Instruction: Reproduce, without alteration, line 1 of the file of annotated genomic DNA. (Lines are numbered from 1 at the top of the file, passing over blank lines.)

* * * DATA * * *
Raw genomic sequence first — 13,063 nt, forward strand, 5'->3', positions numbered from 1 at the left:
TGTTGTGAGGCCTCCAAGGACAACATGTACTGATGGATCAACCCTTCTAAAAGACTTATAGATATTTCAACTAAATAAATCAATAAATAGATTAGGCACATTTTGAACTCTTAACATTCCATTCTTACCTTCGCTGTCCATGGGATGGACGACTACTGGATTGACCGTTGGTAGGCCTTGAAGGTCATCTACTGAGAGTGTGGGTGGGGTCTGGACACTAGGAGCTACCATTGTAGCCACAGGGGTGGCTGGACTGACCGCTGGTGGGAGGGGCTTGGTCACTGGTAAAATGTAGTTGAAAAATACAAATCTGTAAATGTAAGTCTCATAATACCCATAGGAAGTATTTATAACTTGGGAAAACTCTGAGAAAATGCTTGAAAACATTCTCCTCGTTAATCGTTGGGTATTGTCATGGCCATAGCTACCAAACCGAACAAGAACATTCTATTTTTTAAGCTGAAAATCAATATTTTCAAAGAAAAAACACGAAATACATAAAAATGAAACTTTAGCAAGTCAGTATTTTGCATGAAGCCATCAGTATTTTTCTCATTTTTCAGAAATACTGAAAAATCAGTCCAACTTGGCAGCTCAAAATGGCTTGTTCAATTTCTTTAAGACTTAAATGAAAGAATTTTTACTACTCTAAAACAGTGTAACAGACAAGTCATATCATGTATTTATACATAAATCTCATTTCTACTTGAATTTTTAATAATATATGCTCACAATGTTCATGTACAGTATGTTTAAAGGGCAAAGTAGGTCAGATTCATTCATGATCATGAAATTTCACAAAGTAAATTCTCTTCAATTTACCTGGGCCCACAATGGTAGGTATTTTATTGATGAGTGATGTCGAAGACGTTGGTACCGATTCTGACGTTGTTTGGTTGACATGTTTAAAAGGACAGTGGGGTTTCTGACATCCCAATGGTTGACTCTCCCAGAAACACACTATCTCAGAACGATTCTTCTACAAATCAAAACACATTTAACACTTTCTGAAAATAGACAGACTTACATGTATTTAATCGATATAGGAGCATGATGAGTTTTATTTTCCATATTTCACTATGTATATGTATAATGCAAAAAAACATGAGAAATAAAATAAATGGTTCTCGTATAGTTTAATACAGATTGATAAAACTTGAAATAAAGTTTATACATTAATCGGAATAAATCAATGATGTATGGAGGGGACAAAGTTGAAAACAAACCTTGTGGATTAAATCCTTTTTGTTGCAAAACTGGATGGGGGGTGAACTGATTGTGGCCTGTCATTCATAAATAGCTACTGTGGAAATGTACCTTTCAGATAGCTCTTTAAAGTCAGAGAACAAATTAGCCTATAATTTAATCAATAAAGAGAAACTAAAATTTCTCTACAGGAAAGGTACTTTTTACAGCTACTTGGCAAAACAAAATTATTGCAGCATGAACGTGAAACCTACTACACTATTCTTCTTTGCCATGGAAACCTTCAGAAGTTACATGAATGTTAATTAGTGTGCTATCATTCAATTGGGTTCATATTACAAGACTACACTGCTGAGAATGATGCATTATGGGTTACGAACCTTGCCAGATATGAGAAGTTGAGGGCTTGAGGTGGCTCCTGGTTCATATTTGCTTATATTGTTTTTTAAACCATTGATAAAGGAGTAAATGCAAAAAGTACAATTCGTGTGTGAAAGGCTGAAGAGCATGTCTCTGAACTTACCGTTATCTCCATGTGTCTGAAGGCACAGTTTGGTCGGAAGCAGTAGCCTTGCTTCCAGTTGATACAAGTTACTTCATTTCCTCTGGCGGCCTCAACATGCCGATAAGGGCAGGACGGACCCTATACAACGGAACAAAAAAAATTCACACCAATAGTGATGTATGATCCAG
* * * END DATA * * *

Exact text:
Raw genomic sequence first — 13,063 nt, forward strand, 5'->3', positions numbered from 1 at the left: